Jamiat Ulema-e-Hind on Monday (December 2) filed a review petition in the Supreme Court against the recently pronounced Ayodhya verdict. The plea was filed by Maulana Syed Ashhad Rashidi, who is the legal heir of original Ayodhya land dispute litigant M Siddiq.
Maulana Arshad Madani, president of Jamiat Ulema-e-Hind, had earlier told ANI in Saharanpur, the "apex court`s verdict is beyond the understanding of many people" adding "the purpose of filing the review petition is not because it is a matter of respect, but a religious issue."
"Our lawyers, including Rajiv Dhawan, have almost drafted the petition and will be filing it within two-four days. The mosque was not built on a temple. Our religion is our duty and we will make all efforts to save it. We will respect the decision which the court will give," he said.
Earlier, spiritual leader Sri Sri Ravi Shankar said that those planning to file a review petition against the Supreme Court`s Ayodhya verdict should think over it as both parties have accepted the judgment.
"It is the right of Muslim bodies to file a review petition. They have an opportunity. But this matter has been resolved now, so I would request all to think over it (decision to file a review petition). Both parties have accepted the judgment," he told media in Kolkata.
On November 14, the working committee of the Jamiat had constituted a five-member panel comprising of legal experts and religious scholars to examine every aspect of the Supreme Court verdict of November 9.
In a 217-page petition, the Maulana Syed Arshad Madani submitted the following points for review of the verdict.
(i) This Hon’ble Court erred in granting a relief which virtually amounts to a mandamus to destroy the Babri Masjid.
(ii) This Hon’ble Court erred in rewarding the crimes committed in 1934, 1949 and 1992, by giving the title to the Hindu parties, when it had already ruled that the said acts were illegal.
(iii) This Hon’ble Court erred in disregarding the basic principle that no person can derive benefit out of illegality while granting title to the Hindu parties.
(iv) This Hon’ble Court erred in disregarding the settled principle of law that a tainted cause of action cannot be sustained or decreed in a civil suit.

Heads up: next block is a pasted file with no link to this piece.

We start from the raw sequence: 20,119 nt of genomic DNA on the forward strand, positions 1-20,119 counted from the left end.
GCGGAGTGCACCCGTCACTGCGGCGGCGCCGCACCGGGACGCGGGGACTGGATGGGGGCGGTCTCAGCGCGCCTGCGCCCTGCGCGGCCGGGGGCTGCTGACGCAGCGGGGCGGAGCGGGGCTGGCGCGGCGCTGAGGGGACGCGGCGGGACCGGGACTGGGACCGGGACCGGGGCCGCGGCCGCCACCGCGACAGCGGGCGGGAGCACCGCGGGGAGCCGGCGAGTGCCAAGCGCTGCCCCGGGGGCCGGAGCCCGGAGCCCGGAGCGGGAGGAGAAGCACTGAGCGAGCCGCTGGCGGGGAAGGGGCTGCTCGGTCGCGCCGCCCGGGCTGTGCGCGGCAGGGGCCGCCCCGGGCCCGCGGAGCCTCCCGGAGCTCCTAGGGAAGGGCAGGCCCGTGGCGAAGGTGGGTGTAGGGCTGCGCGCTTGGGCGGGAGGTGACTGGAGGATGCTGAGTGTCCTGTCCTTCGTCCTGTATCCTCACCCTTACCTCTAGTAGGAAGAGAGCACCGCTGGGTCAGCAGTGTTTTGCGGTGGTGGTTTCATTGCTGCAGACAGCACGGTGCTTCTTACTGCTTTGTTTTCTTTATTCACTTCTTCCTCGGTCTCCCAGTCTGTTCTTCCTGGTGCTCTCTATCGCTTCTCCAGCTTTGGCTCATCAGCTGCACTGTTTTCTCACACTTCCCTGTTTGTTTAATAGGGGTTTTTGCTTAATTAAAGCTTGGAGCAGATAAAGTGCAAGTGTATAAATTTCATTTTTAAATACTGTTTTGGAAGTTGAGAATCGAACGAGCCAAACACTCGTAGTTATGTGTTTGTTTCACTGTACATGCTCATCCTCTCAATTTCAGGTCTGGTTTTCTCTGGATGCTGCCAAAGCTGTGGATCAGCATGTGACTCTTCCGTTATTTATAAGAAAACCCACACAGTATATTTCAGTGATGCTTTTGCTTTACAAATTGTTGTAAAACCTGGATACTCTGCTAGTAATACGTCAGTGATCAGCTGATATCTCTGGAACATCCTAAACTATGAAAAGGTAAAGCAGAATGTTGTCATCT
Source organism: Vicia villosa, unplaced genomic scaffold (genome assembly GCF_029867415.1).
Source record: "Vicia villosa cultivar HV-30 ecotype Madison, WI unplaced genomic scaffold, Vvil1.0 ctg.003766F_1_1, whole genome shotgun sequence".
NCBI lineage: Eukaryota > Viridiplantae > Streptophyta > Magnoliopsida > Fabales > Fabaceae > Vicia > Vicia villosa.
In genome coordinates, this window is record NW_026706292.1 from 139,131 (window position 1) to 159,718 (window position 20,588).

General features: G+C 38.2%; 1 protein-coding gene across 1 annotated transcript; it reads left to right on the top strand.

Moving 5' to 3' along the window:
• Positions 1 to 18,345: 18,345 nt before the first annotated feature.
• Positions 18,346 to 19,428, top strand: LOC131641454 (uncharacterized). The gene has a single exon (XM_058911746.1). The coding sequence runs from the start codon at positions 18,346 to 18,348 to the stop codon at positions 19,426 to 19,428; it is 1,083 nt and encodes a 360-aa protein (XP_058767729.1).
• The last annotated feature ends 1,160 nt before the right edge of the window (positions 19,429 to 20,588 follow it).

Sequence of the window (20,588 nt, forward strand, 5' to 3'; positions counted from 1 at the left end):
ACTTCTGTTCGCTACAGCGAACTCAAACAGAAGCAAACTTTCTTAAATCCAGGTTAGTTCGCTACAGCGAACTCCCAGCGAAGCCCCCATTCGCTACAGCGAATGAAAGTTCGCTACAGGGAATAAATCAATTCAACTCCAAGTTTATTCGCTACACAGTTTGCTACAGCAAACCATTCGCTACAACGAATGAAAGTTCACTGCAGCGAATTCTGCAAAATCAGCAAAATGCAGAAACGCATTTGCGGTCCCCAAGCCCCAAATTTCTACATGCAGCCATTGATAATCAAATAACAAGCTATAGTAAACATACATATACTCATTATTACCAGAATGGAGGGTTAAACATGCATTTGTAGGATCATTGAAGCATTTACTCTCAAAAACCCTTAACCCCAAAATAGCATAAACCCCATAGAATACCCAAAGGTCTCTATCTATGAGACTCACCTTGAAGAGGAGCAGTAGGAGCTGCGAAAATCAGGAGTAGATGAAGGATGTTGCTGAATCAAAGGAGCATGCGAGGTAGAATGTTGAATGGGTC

(v) This Hon’ble Court erred in wrongly applying Article 142 of the Constitution as doing complete justice or restituting the illegality could only be done by directing the reconstruction of the Babri Masjid.
(vi) This Hon’ble Court committed an error apparent by elevating a mere look at the central dome by the Hindu parties to a claim of possessory title.
(vii) This Hon’ble Court committed an error apparent by not appreciating that the structure in question had always been a mosque and had been in exclusive possession of the Muslims.
(viii) This Hon’ble Court erred in disregarding the rule of presumption under Section 114 of the Evidence Act, 1860 on the question of namaaz in the Babri Masjid between 1528-1856.
(ix) This Hon’ble Court committed grave error by elevating the mere prescriptive rights of the Hindu parties, which were settled as far back as in 1886, to those of possessory title.
(x) This Hon’ble Court erred in entertaining Suit No. 5 of 1989, which was based on mere ‘impatience’, which can never be a valid cause of action for any list.
Last month, a five-judge Supreme Court bench unanimously said the entire disputed land spread over 2.7 acres will be handed over to a trust formed by the government, which will monitor the construction of a Ram temple at the site. The Supre Court had also added that an alternative five acres of land at a prominent location in Ayodhya should be allotted for the construction of a mosque following consultation between the Centre and the state government.